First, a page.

FireEye Labs has released a set of tools with the sole purpose of helping organisations detect and examine infections by the Poison Ivy RAT. Cleverly called Calamine, this collection of free tools promises to give security professionals the opportunity to identify the indicators of a Poison Ivy attack including the process mutex and password, decoded command and control traffic and a malware activity timeline.
By connecting these facets of the attack, and correlating them with multiple attacks displaying similar identifying features, FireEye hopes that the bad guys can be better profiled and combining big-picture intelligence with granular evidential detail organisational IT defence can be enhanced.
Now you might be thinking that Poison Ivy is old news, after all this particular Remote Access Trojan is not only considered the stuff of script kiddie n00b hackers but at eight years of age it's also been around long enough to be well and truly in the detection radar. Yet FireEye Labs research suggests quite the opposite, having discovered it to be at the heart of such big breaches as a RSA SecurID data attack in 2011 and insisting it has evidence of Poison Ivy being involved in "hundreds of attacks" that target very high profile enterprises.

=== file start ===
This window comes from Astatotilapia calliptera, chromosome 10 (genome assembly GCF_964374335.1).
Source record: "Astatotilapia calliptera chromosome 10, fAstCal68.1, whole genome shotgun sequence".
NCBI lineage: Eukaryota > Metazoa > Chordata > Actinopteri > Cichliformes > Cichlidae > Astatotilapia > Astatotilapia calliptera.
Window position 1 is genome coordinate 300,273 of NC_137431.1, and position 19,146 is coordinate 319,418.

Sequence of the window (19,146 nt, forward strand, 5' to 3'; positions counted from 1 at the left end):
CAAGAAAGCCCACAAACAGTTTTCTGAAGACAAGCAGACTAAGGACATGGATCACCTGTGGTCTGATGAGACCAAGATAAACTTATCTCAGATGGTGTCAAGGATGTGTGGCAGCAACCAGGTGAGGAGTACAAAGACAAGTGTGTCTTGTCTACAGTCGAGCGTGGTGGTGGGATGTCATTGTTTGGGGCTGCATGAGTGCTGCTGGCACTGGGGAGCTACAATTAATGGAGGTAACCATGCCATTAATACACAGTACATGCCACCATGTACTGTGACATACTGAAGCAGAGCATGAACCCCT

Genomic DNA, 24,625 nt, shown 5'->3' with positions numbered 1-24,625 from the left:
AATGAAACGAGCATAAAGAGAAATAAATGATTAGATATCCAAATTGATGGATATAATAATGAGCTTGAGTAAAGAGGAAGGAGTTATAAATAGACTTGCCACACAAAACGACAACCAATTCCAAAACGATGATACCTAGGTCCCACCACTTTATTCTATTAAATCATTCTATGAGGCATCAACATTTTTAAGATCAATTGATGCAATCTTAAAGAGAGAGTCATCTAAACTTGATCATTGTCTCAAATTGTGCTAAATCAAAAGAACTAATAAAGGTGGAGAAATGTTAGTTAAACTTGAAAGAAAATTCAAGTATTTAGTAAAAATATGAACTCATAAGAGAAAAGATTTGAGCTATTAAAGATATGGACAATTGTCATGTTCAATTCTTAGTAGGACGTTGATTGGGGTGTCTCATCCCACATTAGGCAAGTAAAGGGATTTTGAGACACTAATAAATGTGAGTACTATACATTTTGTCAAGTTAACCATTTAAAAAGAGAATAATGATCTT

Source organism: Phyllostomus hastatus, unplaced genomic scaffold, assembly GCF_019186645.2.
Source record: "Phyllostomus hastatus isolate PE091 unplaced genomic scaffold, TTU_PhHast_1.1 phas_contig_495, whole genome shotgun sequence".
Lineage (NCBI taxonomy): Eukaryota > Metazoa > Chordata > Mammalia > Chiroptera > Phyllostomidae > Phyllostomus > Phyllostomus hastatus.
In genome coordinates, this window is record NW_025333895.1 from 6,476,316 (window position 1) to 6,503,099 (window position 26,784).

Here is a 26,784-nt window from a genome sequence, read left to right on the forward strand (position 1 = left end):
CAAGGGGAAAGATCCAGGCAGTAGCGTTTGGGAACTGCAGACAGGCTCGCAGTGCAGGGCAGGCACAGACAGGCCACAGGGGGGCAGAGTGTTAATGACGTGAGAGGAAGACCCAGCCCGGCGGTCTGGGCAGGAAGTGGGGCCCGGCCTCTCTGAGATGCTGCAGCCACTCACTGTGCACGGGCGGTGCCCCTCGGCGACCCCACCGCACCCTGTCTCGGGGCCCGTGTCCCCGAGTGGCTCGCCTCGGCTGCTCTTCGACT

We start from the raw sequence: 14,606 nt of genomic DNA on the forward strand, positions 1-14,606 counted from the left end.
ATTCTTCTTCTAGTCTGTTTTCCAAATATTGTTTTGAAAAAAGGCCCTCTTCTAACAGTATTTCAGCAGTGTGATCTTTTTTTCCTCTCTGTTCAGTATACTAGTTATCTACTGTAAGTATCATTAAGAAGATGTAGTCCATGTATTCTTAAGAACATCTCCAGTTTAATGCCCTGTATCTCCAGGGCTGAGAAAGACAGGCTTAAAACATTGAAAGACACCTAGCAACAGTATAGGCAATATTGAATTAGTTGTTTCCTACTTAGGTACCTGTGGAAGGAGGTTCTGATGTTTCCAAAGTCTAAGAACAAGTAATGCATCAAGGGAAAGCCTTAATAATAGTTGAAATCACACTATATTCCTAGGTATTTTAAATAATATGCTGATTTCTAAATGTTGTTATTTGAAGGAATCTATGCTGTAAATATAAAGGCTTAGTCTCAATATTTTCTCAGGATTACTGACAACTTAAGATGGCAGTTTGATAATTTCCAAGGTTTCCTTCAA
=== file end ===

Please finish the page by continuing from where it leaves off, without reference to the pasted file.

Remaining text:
Attacks involving several ongoing nation-state threat 'actors' identified by FireEye such as:
- admin@338: Active since 2008, this actor mostly targets the financial services industry. FireEye has also observed activity from this actor in telecom, government, and defense sectors.
- th3bug: First detected in 2009, FireEye has observed this actor targeting a number of industries, primarily higher education and health care.
- menuPass: Also first detected in 2009, FireEye research suggests that this actor targets U.S. and overseas defense contractors.
Darien Kindlund, manager of threat intelligence at FireEye, says "Understanding why Poison Ivy remains one of the most widely used RATs is easy. Controlled through a familiar Windows interface, it offers a bevy of handy features: key logging, screen capture, video capturing, file transfers, password theft, system administration, traffic relaying, and more."